Google Search continues to be the dominant internet search engine. Trends in internet keyword searches over time monitor the growth (and waning) of products and topics.

Google provides a keyword search tool called Google Trends that allows users to map relative keyword searches over time and compare multiple keyword search trends. I recently examined the trends related to the search term medical app on Google Trends.

I found some expected and unexpected findings in this analysis. This is the first post in a series highlighting interesting insights from this untapped source.


Google Trends can be found under the even more tools on the Google Search page. I entered medical app under the first search term and then added some additional related search terms (weight loss app, diabetes app) for comparison. Google Trends produces a relative search frequency by term graph as well as information about global and regional distribution of specific term searches.  A Google Trends timeline screenshot as well as two geographic screenshots for medical app searches were analyzed.


The first screenshot shows the graph for Interest over time for these three keyword searches. The graph is scaled from 0 to 100. The graph does not represent actual number of searches, but sets the highest number in the series as 100 and then normalizes all other data in the series to this number.


The trend for keyword medical app search only emerged in 2007 but has had a steady consistent rise in search interest. For comparison purposes, weight loss app and diabetes app show similar increases but are less frequently searched than the general term medical app.

There is some month-to-month variability in search scores for medical app but I was unable to detect a specific seasonal pattern. However, a specific seasonal trend is seen with weight loss app searches. Consistent yearly peaks occur during the month of January similar to patterns in gym membership interest. If you are developing a weight loss app it would be wise to have it available by December to capture this seasonal effect.

The graph produced by Google Trends also has relevant news headlines linked to specific dates on the trend line. For example, the trend line annotated as letter D coincides with a Politico article covering the FDA becoming involved in medical app development. There does not appear to be much influence on medical app searches with news headlines. This is quite different than what is seen with specific devices. For example, iPhone searches surge after the release of a new iPhone version.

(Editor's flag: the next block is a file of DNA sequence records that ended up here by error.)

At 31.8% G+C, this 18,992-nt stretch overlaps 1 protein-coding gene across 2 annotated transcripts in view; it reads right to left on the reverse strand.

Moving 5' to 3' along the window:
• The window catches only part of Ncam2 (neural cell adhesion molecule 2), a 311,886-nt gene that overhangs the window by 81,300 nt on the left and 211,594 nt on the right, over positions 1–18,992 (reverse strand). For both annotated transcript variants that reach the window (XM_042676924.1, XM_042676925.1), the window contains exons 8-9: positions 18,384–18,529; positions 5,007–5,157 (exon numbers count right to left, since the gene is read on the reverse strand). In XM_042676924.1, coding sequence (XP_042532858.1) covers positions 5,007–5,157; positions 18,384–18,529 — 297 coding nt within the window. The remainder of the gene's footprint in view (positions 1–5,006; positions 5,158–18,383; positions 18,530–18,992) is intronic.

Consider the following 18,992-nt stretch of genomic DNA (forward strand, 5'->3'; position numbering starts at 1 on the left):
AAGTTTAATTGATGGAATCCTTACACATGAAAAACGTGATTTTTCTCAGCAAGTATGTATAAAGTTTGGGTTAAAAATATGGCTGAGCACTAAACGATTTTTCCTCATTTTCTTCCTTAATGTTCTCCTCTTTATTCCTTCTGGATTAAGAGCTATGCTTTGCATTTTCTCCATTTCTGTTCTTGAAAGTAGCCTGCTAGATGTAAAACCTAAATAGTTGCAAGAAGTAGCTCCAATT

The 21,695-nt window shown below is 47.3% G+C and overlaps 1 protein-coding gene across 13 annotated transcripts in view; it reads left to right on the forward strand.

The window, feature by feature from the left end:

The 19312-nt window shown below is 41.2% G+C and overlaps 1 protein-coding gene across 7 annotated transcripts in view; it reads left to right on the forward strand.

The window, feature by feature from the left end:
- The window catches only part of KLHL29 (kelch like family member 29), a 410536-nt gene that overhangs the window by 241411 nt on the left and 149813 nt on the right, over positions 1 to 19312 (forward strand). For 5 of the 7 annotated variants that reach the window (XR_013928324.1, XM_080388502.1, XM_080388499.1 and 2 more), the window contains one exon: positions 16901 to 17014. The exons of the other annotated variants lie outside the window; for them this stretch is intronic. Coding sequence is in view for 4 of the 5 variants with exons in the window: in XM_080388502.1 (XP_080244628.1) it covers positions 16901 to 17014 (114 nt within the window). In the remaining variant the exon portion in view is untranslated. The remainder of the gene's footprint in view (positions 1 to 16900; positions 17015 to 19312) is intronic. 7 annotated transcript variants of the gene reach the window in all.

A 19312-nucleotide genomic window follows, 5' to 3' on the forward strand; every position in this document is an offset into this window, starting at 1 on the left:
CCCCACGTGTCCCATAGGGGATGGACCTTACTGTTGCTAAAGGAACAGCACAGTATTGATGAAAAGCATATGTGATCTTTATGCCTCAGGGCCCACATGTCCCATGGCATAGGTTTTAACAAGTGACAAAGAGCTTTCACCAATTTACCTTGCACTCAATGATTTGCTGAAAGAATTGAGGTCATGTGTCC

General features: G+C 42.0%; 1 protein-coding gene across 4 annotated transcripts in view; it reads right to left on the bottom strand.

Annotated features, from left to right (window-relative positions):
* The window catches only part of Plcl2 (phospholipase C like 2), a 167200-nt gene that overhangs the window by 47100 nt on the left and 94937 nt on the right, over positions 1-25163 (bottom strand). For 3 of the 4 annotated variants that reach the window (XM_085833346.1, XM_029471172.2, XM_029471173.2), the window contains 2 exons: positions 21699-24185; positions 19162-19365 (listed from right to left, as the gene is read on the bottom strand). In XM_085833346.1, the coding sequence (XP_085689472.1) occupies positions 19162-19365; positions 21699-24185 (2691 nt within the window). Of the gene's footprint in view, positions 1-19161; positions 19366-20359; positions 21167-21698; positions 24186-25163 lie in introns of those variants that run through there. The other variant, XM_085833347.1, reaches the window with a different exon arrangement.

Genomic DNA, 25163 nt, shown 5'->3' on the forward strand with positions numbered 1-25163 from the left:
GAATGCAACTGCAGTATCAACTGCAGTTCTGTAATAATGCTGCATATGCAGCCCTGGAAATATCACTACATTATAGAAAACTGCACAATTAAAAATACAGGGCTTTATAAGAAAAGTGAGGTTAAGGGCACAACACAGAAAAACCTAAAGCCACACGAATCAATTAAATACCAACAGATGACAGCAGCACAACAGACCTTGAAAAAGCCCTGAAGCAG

Google Trends also provides information about geographical patterns related to specific search terms. After controlling for overall search volume, countries around the globe can be graded for relative interest in the keyword medical app noted in the next screenshot. The United States leads all countries in relative medical app interest.


Google Trends lists the U.S. at 100. Additional countries with high relative interest are also listed:

  • United States 100
  • Australia 67
  • India 56
  • Canada 50
  • United Kingdom 35

I was surprised at the relatively high level of interest in Australia and India. In a similar manner, Google Trends allows for analysis by state as seen in the next screenshot.


The top states for medical app search interest were:

  • New Jersey 100
  • Tennessee 92
  • South Carolina 88
  • Massachusetts 87
  • North Carolina 86
  • Illinois 84
  • Florida 84
  • California 83
  • New York 80
  • Maryland 80

Broken down by city, the top ranked medical app search cities were:

  • New York City 100
  • San Francisco 96
  • Los Angeles 93
  • Chicago 92
  • Houston 80
  • Dallas 79


I found this Google Trends medical app keyword search informative. It highlighted that this field is only five years old with continuing strong growth. The United States leads in interest in medical apps but there is a significant global component. Google Trends does not reflect medical app search interest in other search engines. However, I think Google Trends is a useful tool and will be helpful to monitor future patterns reflecting interest in smartphone and tablet medical apps.

Dr. Yates writes a blog reviewing neuroscience research at Brain Posts. He can be followed on Twitter @WRY999